Lucian, Against the Unlettered Bibliomaniac 11-12
m = reading of part of the MS tradition
P = reading on a papyrus
11 ὅτε τὸν Ὀρφέα διεσπάσαντο αἱ Θρᾶιτται, φασὶ τὴν κεφαλήν αὐτοῦ σὺν τῆι λύραι εἰς τὸν Ἕβρον ἐμπεσοῦσαν ἐκβληθῆναι εἰς τὸν Μέλανα Κόλπον, καὶ ἐπιπλεῖν γε τὴν κεφαλὴν τῆι λύραι, τὴν μὲν ἄιδουσαν θρῆνόν τινα ἐπὶ τῶι Ὀρφεῖ, ὡς λόγος Ὀρφεῖ, ὡς λόγος m: Ὀρφείωι λόγωι m, τὴν λύραν δὲ αὐτὴν ὑπηχεῖν τῶν ἀνέμων ἐμπιπτόντων ταῖς χόρδαις, καὶ οὕτω μετ’ ὠιδῆς προσενεχθῆναι τῆι Λέσβωι, κἀκείνους ἀνελομένους τὴν μὲν κεφαλὴν καταθάψαι ἵναπερ νῦν τὸ βακχεῖον αὐτοῖς ἐστι, τὴν λύραν δὲ ἀναθεῖναι εἰς τοῦ Ἀπόλλωνος τὸ ἱερόν, καὶ ἐπὶ πολύ γε σώιζεσθαι αὐτήν.
12 χρόνωι δὲ ὕστερον Νέανθον τὸν τοῦ Πιττακοῦ τοῦ τυράννου ταῦτα ὑπὲρ τῆς λύρας πυνθανόμενον, ὡς ἐκήλει μὲν θηρία καὶ φυτὰ καὶ λίθους, ἐμελώιδει δὲ καὶ μετὰ τὴν τοῦ Ὀρφέως συμφορὰν μηδενὸς ἁπτομένου, πρὸς ἔρωτα τοῦ κτήματος ἐμπεσεῖν καὶ διαφθείραντα τὸν ἱερέα μεγάλοις χρήμασιν πεῖσαι ὑποθέντα ἑτέραν ὁμοίαν λύραν δοῦναι αὐτῶι τὴν τοῦ Ὀρφέως. λαβόντα δὲ μεθ’ ἡμέραν μὲν ἐν τῆι πόλει χρῆσθαι οὐκ ἀσφαλὲς οἴεσθαι εἶναι, νύκτωρ δὲ ὑπὸ κόλπου ἔχοντα μόνον προελθεῖν εἰς τὸ προάστειον καὶ προχειρισάμενον κρούειν καὶ συνταράττειν τὰς χορδὰς ἄτεχνον καὶ ἄμουσον νεανίσκον, ἐλπίζοντα μέλη τινὰ θεσπέσια ὑπηχήσειν τὴν λύραν ὑφ’ ὧν πάντας καταθέλξειν καὶ κηλήσειν, καὶ ὅλως μακάριον ἔσεσθαι κληρονομήσαντα τῆς Ὀρφέως μουσικῆς· ἄχρι δὴ συνελθόντας τοὺς κύνας πρὸς τὸν ἦχον – πολλοὶ δὲ ἦσαν αὐτόθι – διασπάσασθαι αὐτόν, ὡς τοῦτο γοῦν ὅμοιον τῶι Ὀρφεῖ παθεῖν καὶ μόνους ἐφ’ ἑαυτὸν συγκαλέσαι τοὺς κύνας. ὅτεπερ καὶ σαφέστατα ὤφθη ὡς οὐχ ἡ λύρα <ἡ> <ἡ> Halm θέλγουσα ἦν, ἀλλὰ ἡ τέχνη καὶ ἡ ὠιδή, ἃ μόνα ἐξαίρετα τῶι Ὀρφεῖ παρὰ τῆς μητρὸς ὑπῆρχεν· ἡ λύρα δὲ ἄλλως κτῆμα ἦν, οὐδὲν ἄμεινον τῶν ἄλλων βαρβίτων.
11 When the Thracian women dismembered Orpheus, they say that his head, together with his lyre, having fallen into the Hebrus, was cast into the Black Gulf and that the head sailed on the lyre, singing a lament for Orpheus, as the story goes, whilst the lyre echoed in answer as the winds fell on the chords. Thus they approached Lesbos to the sound of music, and the Lesbians, taking them up, buried the head where their Baccheion now is and dedicated the lyre in the shrine of Apollo, where, for a long time, it was preserved.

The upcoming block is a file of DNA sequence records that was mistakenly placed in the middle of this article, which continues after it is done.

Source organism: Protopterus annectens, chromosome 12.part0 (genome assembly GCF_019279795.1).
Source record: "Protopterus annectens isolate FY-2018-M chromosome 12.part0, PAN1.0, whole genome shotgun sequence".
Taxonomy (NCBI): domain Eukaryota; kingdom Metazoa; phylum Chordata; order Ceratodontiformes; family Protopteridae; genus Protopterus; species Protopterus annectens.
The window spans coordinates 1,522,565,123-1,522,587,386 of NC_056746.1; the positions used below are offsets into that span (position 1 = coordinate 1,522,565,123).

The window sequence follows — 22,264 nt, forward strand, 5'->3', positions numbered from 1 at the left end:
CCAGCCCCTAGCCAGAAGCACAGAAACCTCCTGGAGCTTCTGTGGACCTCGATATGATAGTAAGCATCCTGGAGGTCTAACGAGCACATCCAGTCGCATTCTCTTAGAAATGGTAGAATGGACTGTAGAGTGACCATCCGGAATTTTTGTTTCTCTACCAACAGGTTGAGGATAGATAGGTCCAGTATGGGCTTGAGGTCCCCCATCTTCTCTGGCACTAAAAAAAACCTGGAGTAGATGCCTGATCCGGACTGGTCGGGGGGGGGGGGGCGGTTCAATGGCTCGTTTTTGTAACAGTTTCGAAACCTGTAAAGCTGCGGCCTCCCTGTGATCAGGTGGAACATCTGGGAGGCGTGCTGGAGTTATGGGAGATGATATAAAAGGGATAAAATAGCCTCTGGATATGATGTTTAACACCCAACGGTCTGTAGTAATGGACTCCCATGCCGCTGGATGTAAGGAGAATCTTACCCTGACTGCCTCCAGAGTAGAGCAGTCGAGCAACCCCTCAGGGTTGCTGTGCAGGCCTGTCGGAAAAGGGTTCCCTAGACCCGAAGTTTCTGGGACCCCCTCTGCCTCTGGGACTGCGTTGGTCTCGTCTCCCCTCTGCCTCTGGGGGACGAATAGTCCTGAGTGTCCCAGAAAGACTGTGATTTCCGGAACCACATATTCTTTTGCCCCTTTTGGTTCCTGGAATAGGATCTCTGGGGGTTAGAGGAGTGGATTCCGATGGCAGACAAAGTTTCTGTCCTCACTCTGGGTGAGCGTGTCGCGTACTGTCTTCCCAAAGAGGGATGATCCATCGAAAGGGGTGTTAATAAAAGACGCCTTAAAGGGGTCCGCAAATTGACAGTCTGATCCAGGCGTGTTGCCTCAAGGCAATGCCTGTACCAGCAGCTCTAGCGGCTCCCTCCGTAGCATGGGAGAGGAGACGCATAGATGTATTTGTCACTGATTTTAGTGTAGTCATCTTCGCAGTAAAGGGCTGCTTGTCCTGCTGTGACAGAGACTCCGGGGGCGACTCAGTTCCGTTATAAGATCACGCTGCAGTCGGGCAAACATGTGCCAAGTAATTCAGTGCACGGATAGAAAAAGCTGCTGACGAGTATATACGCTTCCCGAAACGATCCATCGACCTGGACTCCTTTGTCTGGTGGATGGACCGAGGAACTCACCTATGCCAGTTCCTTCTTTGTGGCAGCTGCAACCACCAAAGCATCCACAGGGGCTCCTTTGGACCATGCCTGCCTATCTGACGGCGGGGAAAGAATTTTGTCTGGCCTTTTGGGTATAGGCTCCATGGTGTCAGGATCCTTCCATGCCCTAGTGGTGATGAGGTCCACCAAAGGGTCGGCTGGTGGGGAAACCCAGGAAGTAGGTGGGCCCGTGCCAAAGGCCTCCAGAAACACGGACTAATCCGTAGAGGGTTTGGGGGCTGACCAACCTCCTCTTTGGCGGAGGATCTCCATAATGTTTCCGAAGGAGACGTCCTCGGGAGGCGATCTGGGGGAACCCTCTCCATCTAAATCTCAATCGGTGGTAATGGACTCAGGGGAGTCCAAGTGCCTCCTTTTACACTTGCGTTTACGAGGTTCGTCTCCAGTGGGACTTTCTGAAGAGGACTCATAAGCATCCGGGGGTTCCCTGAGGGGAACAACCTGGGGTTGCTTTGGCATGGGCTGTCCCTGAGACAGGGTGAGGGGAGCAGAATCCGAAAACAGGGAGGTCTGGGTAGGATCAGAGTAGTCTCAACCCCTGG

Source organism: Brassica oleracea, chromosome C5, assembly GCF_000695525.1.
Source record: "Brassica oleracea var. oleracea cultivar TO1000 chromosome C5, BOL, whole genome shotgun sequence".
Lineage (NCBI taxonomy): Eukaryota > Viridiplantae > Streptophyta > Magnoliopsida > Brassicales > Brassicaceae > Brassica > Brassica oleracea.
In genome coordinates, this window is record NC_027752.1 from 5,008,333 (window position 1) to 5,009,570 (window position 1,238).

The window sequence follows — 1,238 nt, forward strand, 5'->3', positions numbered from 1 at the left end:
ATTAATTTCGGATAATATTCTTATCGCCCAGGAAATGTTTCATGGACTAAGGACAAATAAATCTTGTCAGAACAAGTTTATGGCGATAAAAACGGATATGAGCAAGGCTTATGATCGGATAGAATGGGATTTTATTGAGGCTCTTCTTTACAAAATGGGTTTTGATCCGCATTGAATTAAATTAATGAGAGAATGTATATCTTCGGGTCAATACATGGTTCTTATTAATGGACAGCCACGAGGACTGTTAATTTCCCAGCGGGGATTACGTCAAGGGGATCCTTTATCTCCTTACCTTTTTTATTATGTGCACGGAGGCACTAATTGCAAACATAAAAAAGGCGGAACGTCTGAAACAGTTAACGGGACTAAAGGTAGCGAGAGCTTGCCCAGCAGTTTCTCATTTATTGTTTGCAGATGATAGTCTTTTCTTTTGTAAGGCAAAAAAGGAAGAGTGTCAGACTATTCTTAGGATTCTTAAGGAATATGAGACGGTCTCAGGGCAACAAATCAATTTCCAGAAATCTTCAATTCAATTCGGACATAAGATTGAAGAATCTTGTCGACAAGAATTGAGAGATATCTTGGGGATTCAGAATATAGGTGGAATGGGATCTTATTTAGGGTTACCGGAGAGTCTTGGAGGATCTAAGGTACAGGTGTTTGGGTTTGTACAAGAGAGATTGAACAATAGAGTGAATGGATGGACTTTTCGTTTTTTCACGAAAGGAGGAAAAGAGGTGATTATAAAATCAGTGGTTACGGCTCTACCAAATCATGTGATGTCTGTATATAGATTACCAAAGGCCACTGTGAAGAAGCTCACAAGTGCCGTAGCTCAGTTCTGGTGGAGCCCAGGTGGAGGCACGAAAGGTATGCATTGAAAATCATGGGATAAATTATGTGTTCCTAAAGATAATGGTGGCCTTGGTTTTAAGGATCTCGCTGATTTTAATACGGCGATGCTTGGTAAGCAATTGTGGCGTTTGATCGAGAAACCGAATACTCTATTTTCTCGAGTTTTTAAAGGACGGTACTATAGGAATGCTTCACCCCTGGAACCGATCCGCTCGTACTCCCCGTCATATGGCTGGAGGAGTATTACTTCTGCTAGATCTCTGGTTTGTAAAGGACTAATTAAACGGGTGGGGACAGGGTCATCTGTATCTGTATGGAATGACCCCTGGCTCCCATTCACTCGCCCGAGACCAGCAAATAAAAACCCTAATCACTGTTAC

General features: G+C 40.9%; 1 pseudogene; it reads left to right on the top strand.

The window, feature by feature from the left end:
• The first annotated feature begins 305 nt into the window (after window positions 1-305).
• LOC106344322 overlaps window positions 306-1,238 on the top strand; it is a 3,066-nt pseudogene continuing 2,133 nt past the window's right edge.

12 After some time had passed, they say that Neanthus, the son of Pittacus the tyrant, learned these things about the lyre, that it enchanted beasts and plants and stones, and that it made music after Orpheus’ death even when no one laid a finger on it. He was overcome by the desire to possess it and after corrupting the priest with a lot of money, he persuaded him to give him the lyre of Orpheus and to put another similar lyre in its place. After he had taken it, he did not think it was safe to make use of it in broad daylight in the city, but during the night, having concealed it in the folds of his clothes, he went alone to the outskirts of the city and taking up the lyre struck the notes and threw the chords into confusion, since he was an unskilled and unmusical youth, but he expected that the lyre would produce divine songs, by which he would enchant and bewitch everyone and that, once he had inherited Orpheus’ music, he would be wholly blessed. Eventually, some dogs—of which there were plenty in the area—were drawn by the noise and tore him to pieces, so that in this respect at any rate he resembled Orpheus, and he summoned only dogs to him. Then it was seen clearly that it was not the lyre that had done the enchanting, but musical skill and song, which belonged to Orpheus alone as his outstanding gifts from his mother. But in other respects the lyre was just an object, no better than other stringed instruments.